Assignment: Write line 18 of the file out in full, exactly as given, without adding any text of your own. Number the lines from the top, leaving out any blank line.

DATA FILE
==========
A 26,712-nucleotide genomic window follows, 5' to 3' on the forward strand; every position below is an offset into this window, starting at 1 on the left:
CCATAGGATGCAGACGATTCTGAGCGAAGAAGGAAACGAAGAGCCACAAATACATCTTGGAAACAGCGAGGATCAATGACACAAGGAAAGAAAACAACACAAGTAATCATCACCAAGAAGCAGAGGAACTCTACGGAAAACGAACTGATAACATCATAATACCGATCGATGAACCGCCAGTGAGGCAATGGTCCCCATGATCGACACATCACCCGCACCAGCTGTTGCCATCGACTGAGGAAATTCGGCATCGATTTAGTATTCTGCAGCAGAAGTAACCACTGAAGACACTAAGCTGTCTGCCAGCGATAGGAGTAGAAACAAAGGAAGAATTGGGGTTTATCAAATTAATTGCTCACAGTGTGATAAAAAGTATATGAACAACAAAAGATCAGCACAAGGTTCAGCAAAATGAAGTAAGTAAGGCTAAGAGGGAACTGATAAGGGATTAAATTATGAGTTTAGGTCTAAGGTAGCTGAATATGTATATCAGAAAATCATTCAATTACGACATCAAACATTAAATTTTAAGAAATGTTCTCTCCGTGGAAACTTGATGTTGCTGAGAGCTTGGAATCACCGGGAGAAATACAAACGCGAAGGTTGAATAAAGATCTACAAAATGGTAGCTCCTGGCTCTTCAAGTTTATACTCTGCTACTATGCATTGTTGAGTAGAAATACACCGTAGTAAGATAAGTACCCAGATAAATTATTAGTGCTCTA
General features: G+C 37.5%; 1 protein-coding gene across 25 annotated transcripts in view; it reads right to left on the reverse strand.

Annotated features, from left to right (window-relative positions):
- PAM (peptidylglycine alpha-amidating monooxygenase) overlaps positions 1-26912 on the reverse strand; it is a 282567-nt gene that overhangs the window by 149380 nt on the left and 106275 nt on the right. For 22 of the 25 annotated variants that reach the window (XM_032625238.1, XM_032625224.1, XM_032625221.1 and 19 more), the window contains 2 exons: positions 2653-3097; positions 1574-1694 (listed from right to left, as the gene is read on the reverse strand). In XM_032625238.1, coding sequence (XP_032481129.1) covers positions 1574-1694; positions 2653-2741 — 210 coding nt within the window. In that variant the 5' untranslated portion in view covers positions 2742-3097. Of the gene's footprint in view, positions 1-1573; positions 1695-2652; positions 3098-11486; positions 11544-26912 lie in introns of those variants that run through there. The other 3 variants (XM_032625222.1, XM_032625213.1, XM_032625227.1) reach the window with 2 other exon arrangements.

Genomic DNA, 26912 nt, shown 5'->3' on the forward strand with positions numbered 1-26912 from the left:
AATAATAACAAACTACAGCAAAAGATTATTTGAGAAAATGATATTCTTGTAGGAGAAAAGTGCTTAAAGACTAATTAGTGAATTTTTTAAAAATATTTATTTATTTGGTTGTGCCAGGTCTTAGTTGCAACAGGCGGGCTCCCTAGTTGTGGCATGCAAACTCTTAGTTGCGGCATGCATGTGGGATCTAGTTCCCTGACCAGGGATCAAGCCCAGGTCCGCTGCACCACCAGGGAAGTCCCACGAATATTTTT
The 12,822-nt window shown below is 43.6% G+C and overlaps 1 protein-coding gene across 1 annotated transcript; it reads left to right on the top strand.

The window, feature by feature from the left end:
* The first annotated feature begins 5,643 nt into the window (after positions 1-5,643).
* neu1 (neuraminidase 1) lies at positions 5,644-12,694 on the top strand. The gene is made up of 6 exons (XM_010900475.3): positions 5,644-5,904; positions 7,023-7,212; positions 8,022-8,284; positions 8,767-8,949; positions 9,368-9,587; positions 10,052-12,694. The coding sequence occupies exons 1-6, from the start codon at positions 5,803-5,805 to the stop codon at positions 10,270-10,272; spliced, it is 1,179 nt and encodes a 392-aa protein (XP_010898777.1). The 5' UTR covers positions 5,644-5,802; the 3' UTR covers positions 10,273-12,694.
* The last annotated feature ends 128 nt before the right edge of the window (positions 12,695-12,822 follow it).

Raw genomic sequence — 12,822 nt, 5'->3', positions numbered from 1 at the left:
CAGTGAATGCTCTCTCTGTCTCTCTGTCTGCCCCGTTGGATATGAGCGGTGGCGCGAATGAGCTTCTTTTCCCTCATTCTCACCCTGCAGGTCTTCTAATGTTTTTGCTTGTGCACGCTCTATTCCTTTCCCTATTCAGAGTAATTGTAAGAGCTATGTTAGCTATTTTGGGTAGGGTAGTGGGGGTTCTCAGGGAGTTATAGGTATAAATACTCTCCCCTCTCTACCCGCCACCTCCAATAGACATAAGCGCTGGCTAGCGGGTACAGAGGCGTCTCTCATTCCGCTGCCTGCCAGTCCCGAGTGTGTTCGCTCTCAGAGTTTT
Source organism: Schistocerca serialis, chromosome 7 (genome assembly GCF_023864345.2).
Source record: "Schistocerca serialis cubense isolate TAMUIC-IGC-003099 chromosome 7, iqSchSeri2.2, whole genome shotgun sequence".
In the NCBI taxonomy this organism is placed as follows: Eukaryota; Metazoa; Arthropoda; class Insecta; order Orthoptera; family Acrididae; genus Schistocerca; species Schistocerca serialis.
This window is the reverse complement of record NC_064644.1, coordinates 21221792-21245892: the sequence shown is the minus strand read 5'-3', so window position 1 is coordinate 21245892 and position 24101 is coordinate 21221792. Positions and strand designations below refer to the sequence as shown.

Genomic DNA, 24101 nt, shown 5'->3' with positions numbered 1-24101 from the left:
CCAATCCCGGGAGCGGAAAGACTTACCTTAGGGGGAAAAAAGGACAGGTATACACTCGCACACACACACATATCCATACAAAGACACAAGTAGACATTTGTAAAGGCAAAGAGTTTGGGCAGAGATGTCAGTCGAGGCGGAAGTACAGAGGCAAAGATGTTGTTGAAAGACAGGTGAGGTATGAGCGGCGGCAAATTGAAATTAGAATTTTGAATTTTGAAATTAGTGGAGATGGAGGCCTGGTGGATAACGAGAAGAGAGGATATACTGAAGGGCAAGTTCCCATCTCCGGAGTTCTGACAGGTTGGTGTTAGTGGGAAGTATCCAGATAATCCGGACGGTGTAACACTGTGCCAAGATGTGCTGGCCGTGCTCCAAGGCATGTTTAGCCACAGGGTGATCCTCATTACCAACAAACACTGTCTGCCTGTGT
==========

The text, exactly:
This window is the reverse complement of record NC_064644.1, coordinates 21221792-21245892: the sequence shown is the minus strand read 5'-3', so window position 1 is coordinate 21245892 and position 24101 is coordinate 21221792. Positions and strand designations below refer to the sequence as shown.